Often cited as a twisted inversion of Alfred Hitchcock's "Psycho," “Repulsion” is an uncanny little shocker and the first film in Polanski’s so-called "apartment trilogy" (the later films being "The Tenant" and "Rosemary's Baby"), which many point to as the most crucial cluster in the filmmaker's oeuvre. Here, the young, virginal Carole (played, with saucer eyes and sincerity by a breathtaking Catherine Deneuve) is a Belgian immigrant who works at a London nail salon, but slowly becomes more isolated and alone, to the point of becoming unhinged. Polanski, using stark black-and-white photography a half-decade after "Psycho," does a wonderful job of placing us in Deneuve's psychological state, alternating calm moments with fits of paranoia, rage, fear, and outright hallucination (like the iconic sequence when the walls of her cramped apartment grow arms that grab at her). And if that doesn't sway you, maybe the original tagline from the grabby poster will: "The nightmare world of a virgin's dreams becomes the screen's shocking reality!" (Exclamation point theirs.) The film somehow found its way into the public domain dumping ground and for a while you could only see it via dodgy DVD transfers, but thankfully those Criterion came through and rescued it. Their presentation (also available on Blu-ray) is profound and jaw-dropping: the horror is scarier because, like Deneuve's character, it's so damn beautiful. [A-]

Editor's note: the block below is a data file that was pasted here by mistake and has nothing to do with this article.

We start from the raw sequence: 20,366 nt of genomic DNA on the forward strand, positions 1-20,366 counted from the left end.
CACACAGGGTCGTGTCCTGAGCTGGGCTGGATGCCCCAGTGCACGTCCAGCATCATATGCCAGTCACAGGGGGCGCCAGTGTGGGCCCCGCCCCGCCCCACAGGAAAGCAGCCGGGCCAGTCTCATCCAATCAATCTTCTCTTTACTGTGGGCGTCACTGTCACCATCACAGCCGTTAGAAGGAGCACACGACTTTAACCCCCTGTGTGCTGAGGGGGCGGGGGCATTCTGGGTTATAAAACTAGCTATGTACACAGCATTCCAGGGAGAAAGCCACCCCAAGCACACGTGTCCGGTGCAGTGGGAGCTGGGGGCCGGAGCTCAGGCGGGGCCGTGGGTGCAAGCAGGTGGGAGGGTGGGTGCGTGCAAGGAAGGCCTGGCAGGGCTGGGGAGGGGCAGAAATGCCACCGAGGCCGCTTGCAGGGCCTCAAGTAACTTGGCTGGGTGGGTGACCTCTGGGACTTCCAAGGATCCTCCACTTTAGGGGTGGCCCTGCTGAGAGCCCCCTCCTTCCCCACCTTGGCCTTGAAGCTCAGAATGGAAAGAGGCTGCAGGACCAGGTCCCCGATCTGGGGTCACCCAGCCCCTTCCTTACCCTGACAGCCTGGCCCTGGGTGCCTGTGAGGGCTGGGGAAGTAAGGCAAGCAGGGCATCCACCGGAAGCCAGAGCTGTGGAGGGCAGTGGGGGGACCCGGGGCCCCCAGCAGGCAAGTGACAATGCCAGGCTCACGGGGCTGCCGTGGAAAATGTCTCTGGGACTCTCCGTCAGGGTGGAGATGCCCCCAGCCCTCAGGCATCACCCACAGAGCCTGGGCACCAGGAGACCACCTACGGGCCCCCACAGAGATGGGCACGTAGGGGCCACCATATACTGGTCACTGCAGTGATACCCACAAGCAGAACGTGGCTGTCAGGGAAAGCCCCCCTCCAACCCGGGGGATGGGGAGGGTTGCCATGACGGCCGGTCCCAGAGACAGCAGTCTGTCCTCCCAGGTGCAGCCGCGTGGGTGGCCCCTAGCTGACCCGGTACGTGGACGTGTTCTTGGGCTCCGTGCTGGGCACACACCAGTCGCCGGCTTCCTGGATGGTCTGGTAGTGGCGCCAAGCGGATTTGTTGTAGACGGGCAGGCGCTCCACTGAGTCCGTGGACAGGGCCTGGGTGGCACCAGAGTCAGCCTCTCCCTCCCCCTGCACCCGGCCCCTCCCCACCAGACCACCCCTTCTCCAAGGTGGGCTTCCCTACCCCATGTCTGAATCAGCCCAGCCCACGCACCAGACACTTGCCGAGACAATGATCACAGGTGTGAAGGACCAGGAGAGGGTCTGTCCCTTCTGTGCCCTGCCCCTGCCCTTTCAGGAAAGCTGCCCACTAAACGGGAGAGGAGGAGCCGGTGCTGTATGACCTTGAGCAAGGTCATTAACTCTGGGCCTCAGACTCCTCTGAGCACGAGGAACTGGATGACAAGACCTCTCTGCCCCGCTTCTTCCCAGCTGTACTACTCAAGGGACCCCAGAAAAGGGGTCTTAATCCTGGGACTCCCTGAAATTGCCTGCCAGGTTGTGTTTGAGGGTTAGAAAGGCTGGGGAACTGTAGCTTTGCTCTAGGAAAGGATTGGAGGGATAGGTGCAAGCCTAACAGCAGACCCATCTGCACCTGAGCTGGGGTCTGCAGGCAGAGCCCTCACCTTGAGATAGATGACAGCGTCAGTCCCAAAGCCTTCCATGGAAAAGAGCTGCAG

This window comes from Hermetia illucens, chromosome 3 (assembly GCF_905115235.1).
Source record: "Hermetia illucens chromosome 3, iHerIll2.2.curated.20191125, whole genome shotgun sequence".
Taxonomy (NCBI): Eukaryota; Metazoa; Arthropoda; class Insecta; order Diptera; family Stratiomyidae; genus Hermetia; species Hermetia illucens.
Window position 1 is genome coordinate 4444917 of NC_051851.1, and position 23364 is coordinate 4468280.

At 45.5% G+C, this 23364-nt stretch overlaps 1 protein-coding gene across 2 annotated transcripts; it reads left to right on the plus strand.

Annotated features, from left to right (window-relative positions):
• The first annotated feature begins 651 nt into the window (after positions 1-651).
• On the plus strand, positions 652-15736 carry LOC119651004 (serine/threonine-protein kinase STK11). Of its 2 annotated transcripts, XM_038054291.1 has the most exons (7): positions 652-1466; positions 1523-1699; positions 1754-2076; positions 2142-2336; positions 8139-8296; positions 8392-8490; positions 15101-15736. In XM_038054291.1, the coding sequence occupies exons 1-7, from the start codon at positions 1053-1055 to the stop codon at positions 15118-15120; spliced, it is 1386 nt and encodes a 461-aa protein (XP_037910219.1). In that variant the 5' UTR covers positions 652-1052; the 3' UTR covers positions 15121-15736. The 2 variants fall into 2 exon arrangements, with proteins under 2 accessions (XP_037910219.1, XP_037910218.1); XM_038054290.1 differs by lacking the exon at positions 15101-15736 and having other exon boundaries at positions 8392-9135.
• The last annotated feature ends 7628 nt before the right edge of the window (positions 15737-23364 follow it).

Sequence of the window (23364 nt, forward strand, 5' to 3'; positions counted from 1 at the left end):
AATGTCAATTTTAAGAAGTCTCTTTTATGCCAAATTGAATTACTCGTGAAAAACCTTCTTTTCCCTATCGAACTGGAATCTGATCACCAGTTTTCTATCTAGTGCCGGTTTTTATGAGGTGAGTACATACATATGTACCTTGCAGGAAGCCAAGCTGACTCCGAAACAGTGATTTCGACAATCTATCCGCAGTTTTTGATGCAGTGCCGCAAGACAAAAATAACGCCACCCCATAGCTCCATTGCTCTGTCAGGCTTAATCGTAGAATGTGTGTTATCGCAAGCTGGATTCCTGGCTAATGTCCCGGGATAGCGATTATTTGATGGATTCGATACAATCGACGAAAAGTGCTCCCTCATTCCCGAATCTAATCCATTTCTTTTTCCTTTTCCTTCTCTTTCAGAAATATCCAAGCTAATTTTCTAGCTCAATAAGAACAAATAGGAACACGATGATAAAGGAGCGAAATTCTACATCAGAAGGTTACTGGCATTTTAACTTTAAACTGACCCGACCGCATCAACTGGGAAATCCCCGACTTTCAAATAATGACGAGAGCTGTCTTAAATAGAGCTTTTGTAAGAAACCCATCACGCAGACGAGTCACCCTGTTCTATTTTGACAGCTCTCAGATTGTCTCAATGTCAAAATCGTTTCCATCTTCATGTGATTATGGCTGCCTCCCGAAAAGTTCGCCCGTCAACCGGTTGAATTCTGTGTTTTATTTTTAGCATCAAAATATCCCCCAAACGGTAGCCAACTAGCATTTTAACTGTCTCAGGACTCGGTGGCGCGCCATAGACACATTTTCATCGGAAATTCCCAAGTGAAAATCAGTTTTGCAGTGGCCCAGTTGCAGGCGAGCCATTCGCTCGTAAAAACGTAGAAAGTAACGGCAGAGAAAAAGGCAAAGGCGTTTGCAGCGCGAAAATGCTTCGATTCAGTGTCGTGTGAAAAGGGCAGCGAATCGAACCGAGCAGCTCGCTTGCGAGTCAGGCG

Throughout Polanski’s career he has frequently returned to the trope of carefully-constructed power struggles that overheat in confined spaces, often centering these dramas on two males and one female (see “Death & The Maiden,” “Knife In The Water,” or even “Carnage” that adds a fourth person into its one-setting scenario). So it’s no real surprise that only one feature after having the action of ‘Knife’ play out on a boat, he immediately revisited the theme in “Cul-de-Sac” -- recently brought back to DVD by the Criterion Collection. Set in a castle on a remote island in North East England, “Cul-de Sac” initially focuses on a wounded criminal, Dickie (Bronx-born tough-guy actor Lionel Stander) and his dying partner who take refuge at a beachfront castle owned by a ineffectual Englishman (Donald Pleasance) and his gorgeous and headstrong French wife (Françoise Dorléac). The duo take the pair hostage, but soon Dickie’s partner dies from his gun wounds and the mobster is forced to wait for never-arriving back-up while he bickers and squabbles with both the husband and the wife. And while a strangely humorous relationship dynamic begins to emerge among the trio, snotty guests continue to drop by unannounced, and keeping the ruse going becomes even trickier. Nihilistic and filled with unlikable characters, "Cul-de-Sac" is often compared to Samuel Beckett's "Waiting For Godot" and the works of Harold Pinter, but it also plays with some of the director’s favorite themes like emasculation, insanity, isolation and sexual frustration. Maybe not Polanski’s best -- which is why it took years to get a proper DVD release -- but as a wry little tragicomedy, it’s a diverting and entertaining effort. [B]